Summary of Chapter Fourteen: “In which Phileas Fogg descends the whole length of the beautiful valley of the Ganges without ever thinking of seeing it”
Passepartout is delighted with his success, and his master is happy with him. He is the hero of the hour. The Indian woman is still doped up and unconscious. She is carried for many hours through the jungle before she can be roused. Sir Francis says she is in danger if she remains in India.
In Allahabad they resume the train for Calcutta. They will be able to make the steamer leaving Calcutta on October 25th for Hong Kong. Passepartout goes out to buy the princess European clothes. As Aouda recovers consciousness, she is praised by the narrator as beautiful and of a soft, sweet nature. She speaks perfect English. Fogg gives the elephant Kiouni to the guide. Kiouni lifts Passepartout in his trunk as farewell.
Sir Francis accompanies them as far as Benares and explains to the princess how she was rescued. She thanks them all with great emotion and fear, and Fogg, understanding how the princess feels, offers to take her with them to Hong Kong, an English city. At Benares, the brigadier general leaves them, with hope for success on their journey.
The train passes through the valley of the Ganges, with jungles and mountains visible, elephants in the sacred river, and Indians doing their rites in the water. When Fogg reaches Calcutta, he is exactly on schedule, neither ahead nor behind.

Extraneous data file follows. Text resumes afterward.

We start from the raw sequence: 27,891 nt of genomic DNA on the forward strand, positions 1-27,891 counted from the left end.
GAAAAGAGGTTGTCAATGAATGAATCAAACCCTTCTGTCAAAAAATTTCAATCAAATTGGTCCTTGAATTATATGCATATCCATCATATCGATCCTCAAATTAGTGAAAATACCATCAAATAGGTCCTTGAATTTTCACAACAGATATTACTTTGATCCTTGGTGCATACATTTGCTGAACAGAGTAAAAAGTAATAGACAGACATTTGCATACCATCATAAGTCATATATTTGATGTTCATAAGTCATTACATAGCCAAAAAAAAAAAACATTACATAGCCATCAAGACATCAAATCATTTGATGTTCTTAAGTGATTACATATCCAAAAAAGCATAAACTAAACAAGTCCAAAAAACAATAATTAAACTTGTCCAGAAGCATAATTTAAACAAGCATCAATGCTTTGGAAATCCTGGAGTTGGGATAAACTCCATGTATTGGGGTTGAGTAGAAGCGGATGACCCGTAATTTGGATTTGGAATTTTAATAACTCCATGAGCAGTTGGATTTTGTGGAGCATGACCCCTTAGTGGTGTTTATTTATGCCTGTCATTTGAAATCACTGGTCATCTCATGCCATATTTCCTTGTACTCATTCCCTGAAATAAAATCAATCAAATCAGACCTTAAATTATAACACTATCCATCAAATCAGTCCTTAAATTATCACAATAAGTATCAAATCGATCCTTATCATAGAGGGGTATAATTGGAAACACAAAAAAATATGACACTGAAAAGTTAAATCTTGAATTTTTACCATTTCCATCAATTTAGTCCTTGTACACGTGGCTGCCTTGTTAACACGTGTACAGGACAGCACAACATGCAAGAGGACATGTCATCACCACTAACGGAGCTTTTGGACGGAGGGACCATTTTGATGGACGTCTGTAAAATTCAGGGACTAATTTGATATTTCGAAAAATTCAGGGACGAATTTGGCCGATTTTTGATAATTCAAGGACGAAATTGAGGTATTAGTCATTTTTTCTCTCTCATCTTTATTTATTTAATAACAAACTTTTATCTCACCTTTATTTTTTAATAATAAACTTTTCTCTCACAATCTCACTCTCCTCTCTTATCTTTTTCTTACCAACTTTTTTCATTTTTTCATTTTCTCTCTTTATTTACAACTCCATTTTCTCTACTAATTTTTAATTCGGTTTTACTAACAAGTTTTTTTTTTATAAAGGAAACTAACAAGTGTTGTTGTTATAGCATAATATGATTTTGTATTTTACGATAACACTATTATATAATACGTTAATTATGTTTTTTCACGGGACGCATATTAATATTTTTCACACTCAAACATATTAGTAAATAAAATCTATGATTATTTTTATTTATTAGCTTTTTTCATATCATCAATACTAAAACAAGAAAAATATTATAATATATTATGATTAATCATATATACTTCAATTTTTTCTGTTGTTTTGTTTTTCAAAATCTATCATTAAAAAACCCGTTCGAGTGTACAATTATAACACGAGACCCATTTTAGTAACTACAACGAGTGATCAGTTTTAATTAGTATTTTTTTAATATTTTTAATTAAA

Commentary on Chapter Fourteen
This chapter gives a brief tour of chief landmarks of India but in a way to show how civilization (symbolized by the train) has tamed India’s wildness. Legends are recounted, as for instance, Allahabad being built at the junction of the Ganges and Jumna, the holy rivers spoken of in the ancient epic, Ramayana. Once again, Passepartout looks at the wonders around him, while Fogg returns to his calculations.
The narrator juxtaposes ancient and modern India in his comments. The princess Aouda is as beautiful as the queen in a poem by Ucaf Uddaul, the famous poet-king who speaks of his lady’s “shining tresses” and “great clear eyes” (p. 72). Yet Aouda is also praised for being light-skinned and European and a perfect English speaker. The narrator speaks of Benares as the Athens of India. He ponders the Hindu deities Vishnu, Shiva, and Brahma and wonders what they would think of steamers on the Ganges.
The rest of the tour of India interweaves its ancient beauty with European conquest—the tomb of Lord Cornwallis and the city of Monghir, a manufacturing town with iron foundries and black smoke, like Birmingham. Finally, not even wild animals in the jungle can compete with the train and run away. So far Fogg has shown industrial man as superior to the ancient world and nature, and above all, to time. Fogg is in control.
Verne, like most westerners of his time, thought that technological progress would transform the world for better, though surely, Verne is satirical in praising Monghir as another Birmingham, England, with its industrial pollution.